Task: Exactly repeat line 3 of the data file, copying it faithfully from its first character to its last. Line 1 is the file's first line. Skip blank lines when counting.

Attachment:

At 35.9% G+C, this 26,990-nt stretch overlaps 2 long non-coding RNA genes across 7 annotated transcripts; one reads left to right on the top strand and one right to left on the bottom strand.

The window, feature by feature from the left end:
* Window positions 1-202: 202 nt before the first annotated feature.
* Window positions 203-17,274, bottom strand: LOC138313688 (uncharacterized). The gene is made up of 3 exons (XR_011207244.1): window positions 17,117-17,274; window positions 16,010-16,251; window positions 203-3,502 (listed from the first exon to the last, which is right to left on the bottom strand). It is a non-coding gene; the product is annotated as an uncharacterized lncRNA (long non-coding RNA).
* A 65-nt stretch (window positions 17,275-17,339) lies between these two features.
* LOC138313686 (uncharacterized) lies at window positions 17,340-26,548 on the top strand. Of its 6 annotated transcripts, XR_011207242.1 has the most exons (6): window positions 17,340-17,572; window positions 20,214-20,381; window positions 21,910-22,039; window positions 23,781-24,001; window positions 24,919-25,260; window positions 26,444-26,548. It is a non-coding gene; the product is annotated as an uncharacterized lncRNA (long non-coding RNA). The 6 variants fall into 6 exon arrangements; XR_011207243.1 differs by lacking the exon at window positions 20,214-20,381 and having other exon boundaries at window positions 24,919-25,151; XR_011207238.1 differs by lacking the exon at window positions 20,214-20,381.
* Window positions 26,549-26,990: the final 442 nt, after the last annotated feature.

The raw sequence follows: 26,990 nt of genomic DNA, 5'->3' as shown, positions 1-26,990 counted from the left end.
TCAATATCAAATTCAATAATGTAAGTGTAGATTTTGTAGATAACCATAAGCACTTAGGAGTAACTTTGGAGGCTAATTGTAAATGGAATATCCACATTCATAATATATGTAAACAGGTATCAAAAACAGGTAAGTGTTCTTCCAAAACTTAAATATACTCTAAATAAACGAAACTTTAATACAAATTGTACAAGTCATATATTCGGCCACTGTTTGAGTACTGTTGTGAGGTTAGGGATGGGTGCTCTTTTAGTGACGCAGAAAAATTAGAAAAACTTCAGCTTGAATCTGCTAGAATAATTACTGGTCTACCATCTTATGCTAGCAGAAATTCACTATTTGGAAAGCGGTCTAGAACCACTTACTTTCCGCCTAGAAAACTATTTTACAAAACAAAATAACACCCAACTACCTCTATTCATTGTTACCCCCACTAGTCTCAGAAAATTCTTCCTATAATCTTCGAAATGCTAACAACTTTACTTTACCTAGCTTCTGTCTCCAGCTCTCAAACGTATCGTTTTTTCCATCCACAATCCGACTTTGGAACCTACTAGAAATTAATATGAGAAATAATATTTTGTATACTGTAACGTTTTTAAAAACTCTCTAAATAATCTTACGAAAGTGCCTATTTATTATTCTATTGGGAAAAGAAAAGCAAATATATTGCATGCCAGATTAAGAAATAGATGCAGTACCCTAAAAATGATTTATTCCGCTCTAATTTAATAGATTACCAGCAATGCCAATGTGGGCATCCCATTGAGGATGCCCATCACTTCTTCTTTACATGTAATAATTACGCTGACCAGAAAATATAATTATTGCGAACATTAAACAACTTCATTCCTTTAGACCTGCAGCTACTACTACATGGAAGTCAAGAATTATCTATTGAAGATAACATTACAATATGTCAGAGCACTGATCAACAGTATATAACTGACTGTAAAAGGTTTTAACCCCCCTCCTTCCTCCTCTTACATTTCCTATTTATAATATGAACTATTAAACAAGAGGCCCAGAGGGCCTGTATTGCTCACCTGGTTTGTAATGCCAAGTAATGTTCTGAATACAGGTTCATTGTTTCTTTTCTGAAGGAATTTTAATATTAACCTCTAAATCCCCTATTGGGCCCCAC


* Window positions 1-202: 202 nt before the first annotated feature.